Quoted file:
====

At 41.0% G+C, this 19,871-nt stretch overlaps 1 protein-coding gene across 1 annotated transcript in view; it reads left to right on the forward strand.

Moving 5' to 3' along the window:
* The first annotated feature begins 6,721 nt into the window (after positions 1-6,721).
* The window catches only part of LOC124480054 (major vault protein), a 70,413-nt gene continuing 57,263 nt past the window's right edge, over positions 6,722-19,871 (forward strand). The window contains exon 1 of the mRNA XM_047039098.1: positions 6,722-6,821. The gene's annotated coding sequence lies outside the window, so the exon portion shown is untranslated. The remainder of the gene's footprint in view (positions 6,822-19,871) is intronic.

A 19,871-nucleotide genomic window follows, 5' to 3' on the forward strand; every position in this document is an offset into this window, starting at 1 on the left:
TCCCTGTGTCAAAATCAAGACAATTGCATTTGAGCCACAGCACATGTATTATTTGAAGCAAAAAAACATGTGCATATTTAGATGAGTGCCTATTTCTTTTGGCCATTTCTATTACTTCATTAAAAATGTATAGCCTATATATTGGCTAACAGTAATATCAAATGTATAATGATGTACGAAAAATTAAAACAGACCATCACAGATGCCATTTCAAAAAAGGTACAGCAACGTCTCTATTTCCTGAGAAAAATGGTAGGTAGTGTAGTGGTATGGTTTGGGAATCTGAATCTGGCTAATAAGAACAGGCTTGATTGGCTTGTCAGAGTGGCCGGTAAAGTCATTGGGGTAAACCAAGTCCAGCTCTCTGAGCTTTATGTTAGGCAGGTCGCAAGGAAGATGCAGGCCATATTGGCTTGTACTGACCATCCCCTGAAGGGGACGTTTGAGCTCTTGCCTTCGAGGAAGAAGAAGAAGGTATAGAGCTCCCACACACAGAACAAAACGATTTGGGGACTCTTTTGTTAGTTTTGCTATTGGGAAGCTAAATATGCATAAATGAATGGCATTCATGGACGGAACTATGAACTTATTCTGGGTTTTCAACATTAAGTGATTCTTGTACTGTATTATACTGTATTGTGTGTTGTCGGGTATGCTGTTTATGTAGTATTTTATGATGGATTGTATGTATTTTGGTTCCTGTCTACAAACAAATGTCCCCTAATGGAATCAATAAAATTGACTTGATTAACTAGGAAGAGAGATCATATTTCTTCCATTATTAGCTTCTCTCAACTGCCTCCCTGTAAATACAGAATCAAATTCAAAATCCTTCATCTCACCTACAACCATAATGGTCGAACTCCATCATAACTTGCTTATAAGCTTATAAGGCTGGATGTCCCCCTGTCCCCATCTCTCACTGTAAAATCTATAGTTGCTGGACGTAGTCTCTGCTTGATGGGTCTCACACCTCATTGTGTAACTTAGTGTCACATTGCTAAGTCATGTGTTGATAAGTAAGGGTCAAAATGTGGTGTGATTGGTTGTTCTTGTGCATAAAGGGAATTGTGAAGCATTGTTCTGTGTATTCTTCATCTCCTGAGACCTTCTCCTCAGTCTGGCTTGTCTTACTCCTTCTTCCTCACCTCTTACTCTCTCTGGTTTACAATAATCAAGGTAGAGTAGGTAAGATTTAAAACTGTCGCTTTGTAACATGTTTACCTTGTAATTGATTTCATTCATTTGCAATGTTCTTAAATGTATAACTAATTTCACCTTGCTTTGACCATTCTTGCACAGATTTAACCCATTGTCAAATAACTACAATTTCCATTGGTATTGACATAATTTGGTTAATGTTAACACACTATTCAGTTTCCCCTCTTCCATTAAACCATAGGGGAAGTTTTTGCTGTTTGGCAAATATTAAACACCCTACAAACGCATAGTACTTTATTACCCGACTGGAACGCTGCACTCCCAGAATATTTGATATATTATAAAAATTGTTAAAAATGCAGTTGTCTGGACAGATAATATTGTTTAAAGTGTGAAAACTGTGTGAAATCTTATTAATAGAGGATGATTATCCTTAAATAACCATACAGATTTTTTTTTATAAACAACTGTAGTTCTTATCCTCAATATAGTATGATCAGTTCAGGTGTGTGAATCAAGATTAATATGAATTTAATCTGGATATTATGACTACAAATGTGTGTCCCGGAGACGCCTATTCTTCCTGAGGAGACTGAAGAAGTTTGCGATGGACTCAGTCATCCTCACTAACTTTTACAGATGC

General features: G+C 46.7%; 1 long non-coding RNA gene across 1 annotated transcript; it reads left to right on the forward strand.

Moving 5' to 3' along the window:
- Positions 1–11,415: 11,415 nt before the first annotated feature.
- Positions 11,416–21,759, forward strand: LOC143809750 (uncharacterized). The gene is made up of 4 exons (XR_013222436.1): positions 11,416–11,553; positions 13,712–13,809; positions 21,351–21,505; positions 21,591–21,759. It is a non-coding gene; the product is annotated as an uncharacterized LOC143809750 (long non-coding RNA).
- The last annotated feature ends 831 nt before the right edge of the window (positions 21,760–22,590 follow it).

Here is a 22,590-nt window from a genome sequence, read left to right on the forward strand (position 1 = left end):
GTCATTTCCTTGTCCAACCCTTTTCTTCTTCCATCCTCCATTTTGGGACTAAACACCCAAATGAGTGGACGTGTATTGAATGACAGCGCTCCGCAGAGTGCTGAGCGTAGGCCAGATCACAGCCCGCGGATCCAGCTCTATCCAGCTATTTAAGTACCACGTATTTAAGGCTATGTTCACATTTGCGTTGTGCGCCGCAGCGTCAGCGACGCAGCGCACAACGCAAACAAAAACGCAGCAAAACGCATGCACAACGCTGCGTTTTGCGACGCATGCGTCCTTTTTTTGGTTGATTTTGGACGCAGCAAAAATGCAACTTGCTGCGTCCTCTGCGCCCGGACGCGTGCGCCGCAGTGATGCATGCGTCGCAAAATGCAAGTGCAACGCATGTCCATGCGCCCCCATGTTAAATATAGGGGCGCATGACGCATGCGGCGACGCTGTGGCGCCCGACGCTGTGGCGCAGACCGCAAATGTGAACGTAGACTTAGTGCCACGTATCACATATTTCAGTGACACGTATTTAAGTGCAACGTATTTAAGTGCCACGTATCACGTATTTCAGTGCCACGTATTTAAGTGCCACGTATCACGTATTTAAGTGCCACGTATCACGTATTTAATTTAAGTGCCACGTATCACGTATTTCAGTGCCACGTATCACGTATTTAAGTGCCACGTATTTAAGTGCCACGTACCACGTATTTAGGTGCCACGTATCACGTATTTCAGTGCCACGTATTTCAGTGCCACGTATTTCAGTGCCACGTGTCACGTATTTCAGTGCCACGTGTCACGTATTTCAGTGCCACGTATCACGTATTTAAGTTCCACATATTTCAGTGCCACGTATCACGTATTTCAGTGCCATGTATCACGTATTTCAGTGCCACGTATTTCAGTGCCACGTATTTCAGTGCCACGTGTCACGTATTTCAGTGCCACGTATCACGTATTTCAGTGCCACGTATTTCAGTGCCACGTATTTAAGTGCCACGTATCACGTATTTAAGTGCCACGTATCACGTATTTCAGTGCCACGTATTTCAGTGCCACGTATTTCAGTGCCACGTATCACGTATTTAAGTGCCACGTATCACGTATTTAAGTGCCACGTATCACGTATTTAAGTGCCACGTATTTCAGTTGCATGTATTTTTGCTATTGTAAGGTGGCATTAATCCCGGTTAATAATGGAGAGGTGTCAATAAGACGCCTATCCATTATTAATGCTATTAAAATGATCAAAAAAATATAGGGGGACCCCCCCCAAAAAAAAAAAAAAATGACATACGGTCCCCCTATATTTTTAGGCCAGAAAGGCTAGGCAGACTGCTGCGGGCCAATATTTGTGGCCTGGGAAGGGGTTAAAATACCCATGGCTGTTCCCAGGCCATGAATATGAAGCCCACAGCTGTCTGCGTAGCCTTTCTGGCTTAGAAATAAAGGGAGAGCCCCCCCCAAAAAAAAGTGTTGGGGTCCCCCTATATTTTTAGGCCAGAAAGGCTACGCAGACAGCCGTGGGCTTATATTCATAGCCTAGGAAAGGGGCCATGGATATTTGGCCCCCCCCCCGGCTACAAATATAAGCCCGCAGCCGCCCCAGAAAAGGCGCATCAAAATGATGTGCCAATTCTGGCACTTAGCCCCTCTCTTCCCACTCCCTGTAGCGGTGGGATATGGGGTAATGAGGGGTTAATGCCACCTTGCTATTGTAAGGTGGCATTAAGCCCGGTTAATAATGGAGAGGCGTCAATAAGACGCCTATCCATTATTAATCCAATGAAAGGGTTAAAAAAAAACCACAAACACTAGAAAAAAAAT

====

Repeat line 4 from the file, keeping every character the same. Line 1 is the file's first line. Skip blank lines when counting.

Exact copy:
* The window catches only part of LOC124480054 (major vault protein), a 70,413-nt gene continuing 57,263 nt past the window's right edge, over positions 6,722-19,871 (forward strand). The window contains exon 1 of the mRNA XM_047039098.1: positions 6,722-6,821. The gene's annotated coding sequence lies outside the window, so the exon portion shown is untranslated. The remainder of the gene's footprint in view (positions 6,822-19,871) is intronic.